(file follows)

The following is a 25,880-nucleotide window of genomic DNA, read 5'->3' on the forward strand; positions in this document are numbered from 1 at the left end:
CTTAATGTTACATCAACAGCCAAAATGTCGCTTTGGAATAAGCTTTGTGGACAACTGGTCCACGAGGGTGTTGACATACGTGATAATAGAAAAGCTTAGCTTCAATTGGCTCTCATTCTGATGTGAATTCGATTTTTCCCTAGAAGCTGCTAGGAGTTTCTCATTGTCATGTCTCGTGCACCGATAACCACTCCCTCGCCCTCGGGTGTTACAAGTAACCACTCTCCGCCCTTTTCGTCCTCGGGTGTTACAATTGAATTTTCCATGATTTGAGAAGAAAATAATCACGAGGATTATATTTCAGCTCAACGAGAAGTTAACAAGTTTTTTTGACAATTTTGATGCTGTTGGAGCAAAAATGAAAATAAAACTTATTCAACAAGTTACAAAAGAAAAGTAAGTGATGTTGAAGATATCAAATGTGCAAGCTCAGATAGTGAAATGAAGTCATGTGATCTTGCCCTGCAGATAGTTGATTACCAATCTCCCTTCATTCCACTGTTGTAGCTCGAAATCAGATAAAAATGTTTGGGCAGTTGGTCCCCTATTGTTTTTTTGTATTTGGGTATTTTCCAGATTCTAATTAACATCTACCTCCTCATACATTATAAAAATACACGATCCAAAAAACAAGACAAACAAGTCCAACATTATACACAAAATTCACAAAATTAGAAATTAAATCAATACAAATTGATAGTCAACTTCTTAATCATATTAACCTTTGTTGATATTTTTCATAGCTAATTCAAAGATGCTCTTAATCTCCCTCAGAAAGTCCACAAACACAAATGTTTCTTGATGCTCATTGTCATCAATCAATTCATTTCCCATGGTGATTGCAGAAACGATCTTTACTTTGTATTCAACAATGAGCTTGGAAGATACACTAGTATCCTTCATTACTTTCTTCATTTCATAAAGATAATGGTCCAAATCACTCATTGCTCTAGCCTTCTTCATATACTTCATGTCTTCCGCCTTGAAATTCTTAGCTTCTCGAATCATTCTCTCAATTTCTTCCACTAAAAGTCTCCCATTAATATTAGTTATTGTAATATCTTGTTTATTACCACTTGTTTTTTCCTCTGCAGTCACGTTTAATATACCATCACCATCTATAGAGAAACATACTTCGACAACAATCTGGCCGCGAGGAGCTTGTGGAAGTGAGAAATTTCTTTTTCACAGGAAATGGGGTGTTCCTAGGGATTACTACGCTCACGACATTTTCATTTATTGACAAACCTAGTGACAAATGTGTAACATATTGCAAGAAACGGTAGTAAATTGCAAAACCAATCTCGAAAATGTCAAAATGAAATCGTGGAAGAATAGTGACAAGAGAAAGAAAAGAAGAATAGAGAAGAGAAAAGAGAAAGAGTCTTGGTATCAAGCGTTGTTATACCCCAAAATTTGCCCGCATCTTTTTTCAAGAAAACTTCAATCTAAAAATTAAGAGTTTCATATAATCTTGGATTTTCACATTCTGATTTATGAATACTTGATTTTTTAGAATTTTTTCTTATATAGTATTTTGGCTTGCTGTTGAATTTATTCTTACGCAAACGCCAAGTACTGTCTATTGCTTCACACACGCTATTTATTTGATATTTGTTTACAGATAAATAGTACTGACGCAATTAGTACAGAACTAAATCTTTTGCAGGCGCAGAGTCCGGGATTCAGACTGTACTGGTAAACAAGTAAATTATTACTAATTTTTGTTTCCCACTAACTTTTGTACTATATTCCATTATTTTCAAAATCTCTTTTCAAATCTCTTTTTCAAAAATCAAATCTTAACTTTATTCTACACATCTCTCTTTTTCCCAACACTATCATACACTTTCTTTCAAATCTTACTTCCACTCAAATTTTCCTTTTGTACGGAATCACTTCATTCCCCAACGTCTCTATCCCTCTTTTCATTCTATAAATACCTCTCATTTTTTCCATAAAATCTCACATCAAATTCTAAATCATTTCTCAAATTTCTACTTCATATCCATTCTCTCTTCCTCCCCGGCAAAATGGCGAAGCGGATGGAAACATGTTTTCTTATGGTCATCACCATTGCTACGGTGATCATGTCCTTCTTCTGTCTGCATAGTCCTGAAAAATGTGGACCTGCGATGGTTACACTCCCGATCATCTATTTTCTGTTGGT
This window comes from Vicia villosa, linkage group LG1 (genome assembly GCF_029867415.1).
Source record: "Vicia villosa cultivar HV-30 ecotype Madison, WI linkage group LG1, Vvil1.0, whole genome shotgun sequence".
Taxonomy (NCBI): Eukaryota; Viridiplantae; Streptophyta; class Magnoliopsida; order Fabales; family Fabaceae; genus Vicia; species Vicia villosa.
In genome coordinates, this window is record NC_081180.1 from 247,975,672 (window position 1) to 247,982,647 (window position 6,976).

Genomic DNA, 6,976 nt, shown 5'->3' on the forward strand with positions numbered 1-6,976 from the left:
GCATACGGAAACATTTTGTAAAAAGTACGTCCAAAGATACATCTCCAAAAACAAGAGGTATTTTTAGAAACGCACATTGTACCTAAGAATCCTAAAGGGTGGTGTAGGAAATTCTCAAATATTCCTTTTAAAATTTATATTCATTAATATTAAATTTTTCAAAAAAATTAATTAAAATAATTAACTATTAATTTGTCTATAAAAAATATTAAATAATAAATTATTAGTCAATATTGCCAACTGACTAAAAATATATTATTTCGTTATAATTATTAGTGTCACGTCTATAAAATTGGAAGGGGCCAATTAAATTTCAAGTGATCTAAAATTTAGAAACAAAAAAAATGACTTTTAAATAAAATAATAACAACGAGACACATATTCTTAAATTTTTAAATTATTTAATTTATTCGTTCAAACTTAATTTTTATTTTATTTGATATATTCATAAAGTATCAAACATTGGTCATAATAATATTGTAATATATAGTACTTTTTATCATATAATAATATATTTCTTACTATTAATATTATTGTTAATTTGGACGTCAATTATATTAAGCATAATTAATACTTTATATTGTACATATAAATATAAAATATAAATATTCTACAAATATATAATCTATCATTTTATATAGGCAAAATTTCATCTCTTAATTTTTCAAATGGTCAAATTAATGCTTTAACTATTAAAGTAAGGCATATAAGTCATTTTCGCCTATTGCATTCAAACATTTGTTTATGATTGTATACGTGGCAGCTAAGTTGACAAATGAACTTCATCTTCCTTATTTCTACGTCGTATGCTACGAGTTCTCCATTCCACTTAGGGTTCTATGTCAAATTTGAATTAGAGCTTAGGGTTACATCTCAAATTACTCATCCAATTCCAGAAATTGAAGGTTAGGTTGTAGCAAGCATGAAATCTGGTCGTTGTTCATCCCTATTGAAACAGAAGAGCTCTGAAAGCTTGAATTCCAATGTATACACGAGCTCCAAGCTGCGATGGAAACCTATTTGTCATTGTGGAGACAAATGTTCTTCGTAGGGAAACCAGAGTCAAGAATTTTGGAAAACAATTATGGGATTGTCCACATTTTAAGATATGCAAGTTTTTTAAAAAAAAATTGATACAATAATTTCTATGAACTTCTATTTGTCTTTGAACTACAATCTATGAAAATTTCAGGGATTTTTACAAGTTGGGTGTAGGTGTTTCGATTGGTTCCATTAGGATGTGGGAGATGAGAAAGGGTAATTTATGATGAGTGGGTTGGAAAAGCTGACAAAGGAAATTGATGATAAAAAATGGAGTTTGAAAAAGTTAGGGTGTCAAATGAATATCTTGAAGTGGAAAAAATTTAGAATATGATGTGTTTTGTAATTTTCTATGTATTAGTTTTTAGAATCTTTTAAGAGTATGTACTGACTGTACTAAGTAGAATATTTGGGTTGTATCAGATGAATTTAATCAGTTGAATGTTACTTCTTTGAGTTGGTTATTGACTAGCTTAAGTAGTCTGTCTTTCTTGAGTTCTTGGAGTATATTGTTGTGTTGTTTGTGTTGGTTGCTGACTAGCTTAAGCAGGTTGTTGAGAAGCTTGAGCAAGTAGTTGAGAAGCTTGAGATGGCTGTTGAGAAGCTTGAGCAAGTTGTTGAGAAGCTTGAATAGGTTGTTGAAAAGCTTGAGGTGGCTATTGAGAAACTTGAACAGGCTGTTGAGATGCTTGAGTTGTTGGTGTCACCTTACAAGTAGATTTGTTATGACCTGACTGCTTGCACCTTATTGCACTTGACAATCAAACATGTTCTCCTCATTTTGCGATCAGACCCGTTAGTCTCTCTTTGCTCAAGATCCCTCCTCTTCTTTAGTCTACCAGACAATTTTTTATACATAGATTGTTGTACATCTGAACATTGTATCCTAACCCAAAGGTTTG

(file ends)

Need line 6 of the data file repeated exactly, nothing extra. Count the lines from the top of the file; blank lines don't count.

In genome coordinates, this window is record NC_081180.1 from 247,975,672 (window position 1) to 247,982,647 (window position 6,976).